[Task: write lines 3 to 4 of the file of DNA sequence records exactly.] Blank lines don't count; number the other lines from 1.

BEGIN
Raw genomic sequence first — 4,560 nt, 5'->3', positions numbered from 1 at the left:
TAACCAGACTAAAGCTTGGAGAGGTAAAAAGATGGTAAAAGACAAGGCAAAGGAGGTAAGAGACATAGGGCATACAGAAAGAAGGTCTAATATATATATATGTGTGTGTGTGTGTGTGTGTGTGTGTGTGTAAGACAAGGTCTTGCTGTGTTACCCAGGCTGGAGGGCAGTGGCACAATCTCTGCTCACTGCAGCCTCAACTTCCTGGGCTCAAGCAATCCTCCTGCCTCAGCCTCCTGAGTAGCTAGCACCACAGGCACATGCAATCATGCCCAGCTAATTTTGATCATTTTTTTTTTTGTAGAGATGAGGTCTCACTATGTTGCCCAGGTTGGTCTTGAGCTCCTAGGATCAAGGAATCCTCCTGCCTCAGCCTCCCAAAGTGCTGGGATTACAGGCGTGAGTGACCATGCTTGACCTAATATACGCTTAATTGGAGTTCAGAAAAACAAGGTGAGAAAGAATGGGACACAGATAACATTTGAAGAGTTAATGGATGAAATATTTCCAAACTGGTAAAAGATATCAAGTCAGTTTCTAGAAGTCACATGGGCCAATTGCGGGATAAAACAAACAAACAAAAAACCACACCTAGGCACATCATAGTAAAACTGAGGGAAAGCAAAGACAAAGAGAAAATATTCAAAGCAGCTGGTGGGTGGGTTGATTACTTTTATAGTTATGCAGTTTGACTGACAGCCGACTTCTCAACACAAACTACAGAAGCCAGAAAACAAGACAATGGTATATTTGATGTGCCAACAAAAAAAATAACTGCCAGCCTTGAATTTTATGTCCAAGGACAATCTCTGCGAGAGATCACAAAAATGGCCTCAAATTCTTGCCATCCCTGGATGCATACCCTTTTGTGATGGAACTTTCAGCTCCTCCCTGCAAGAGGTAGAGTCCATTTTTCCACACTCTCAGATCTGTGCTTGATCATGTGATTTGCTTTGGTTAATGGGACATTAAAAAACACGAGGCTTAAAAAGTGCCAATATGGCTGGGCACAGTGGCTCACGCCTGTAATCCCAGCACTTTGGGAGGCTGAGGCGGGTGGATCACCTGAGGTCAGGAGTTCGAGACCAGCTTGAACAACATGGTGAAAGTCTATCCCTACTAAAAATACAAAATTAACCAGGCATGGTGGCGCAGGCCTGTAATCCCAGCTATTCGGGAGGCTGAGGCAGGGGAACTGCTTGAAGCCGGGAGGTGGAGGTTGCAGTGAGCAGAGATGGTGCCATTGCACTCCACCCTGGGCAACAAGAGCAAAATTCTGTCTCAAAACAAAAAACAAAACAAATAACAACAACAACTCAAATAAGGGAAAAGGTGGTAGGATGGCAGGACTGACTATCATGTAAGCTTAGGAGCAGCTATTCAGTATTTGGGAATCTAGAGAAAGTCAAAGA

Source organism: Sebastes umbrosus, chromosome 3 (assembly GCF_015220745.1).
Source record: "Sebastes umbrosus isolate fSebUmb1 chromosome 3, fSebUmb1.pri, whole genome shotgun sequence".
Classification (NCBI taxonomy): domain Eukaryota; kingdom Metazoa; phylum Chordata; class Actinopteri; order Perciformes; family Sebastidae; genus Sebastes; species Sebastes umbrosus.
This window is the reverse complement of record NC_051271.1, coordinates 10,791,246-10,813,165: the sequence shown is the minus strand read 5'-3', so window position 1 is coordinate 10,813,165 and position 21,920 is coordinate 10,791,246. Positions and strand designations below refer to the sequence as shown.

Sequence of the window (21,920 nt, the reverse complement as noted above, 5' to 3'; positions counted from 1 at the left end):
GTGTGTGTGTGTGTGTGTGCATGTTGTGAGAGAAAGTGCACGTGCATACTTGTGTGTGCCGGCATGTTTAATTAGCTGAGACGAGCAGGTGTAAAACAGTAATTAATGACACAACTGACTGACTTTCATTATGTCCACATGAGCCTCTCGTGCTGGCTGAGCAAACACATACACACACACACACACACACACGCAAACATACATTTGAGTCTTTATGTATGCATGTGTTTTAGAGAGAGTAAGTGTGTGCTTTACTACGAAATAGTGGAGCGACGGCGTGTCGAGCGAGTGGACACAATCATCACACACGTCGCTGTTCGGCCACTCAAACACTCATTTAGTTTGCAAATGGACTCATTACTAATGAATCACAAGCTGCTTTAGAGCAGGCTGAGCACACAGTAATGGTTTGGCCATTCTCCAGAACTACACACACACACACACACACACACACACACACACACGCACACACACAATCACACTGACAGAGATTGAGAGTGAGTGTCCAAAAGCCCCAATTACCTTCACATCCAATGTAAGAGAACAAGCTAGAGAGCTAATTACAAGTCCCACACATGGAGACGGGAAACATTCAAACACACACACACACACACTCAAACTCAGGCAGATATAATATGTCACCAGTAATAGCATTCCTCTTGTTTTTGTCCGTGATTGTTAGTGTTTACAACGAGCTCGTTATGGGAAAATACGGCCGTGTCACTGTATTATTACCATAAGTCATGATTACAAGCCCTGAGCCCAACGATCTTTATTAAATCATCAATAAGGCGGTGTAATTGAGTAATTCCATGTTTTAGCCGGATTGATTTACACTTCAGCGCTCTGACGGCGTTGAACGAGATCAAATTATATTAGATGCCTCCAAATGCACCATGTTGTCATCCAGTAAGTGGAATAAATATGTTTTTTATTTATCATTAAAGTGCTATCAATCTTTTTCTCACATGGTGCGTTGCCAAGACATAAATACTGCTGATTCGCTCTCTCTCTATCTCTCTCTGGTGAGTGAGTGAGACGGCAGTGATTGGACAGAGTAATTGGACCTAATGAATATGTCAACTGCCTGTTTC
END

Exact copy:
Source organism: Sebastes umbrosus, chromosome 3 (assembly GCF_015220745.1).
Source record: "Sebastes umbrosus isolate fSebUmb1 chromosome 3, fSebUmb1.pri, whole genome shotgun sequence".